The effects of hair-dying

Hannah Bruns

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Cosmetics, traditions, and the simple want for change; coloring hair at home has become an increasing trend among students here at Kennedy. Although a great advancement in the cosmetic industry, these chemicals within dyes can have harmful effects on not only hair, but also health.

“It was disastrous,” Diymell Candia, soph., said when talking about the first time she box dyed her hair. “My first time was in 7th grade, red bangs and red tips.” The box dye had such a harmful effect on Candia’s hair she eventually ended up cutting the dyed parts off.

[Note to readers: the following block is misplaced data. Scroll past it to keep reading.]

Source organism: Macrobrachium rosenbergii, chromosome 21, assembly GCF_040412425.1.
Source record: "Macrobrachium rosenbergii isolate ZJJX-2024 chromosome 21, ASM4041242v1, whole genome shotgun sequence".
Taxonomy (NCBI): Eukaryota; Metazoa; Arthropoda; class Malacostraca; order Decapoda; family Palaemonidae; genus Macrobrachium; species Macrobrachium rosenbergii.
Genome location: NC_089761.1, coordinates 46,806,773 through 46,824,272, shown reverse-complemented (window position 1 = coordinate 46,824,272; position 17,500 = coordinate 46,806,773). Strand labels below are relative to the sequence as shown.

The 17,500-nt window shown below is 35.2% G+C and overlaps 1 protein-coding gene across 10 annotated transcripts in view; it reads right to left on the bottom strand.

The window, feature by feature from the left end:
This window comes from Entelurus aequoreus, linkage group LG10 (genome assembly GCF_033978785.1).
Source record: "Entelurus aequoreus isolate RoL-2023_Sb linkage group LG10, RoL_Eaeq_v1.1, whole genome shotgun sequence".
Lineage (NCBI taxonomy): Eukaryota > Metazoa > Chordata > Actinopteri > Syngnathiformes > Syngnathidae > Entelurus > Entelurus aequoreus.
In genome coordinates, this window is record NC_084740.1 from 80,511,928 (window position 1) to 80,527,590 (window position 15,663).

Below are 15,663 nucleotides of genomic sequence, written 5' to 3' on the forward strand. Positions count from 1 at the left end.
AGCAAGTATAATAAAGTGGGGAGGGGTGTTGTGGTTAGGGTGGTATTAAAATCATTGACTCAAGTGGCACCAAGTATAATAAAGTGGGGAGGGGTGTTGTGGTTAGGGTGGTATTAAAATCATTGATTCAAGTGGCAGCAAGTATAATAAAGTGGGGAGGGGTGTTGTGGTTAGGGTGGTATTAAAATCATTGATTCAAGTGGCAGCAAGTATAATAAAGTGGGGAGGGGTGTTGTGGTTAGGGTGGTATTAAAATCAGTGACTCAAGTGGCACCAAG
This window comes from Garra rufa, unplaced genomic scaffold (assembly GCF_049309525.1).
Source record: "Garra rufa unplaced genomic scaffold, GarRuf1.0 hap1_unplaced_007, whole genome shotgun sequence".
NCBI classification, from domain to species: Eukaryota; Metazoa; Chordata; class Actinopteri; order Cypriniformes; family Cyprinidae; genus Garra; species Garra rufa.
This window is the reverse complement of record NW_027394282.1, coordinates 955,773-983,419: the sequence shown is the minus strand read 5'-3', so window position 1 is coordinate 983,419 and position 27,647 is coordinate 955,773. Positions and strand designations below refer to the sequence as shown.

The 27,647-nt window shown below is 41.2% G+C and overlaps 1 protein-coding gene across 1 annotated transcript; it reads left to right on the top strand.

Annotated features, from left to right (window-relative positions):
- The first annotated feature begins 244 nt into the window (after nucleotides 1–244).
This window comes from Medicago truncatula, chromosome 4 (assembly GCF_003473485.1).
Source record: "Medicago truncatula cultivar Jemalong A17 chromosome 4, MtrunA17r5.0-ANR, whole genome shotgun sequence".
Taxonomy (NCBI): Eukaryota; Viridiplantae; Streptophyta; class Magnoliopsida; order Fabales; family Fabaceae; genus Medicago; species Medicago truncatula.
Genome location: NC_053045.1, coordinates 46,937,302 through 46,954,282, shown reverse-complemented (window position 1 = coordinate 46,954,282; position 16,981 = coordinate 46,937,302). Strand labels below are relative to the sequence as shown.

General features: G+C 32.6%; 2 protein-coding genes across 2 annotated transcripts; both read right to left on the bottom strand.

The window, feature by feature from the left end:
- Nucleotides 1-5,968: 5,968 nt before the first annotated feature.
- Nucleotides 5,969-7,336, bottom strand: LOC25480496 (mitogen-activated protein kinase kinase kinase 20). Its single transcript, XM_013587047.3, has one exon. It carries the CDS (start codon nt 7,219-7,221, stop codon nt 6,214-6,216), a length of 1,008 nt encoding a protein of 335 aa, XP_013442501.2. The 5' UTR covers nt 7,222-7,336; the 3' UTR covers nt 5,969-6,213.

Hair coloring can cause rough edges, dryness, and sometimes even loss of hair itself. Mackenzie Stump, sr., experienced this first hand when coloring a strip of her hair for fun with her friends. “We put bleach in my hair, and by the time it was my turn to rinse it, my hair had completely fallen out, it was one of the grossest things I’ve probably seen in my life,” Stump said. The problem Stump faced is common among non-natural color hair dyes. “I’ve died my hair before, but I’ve never had that problem.”

Many hairstylists recommend not using box dye. “With box dye, you never know what color you’re going to get,” Arianna Aulc, beautician at Cost Cutters said. “The chemicals are never spot on and you can really damage your hair. Aulc recommends staying away from box dyes and putting your money’s worth into getting it professionally done.

Read more about the harmful effects of hair dye in the upcoming issue of The Torch.

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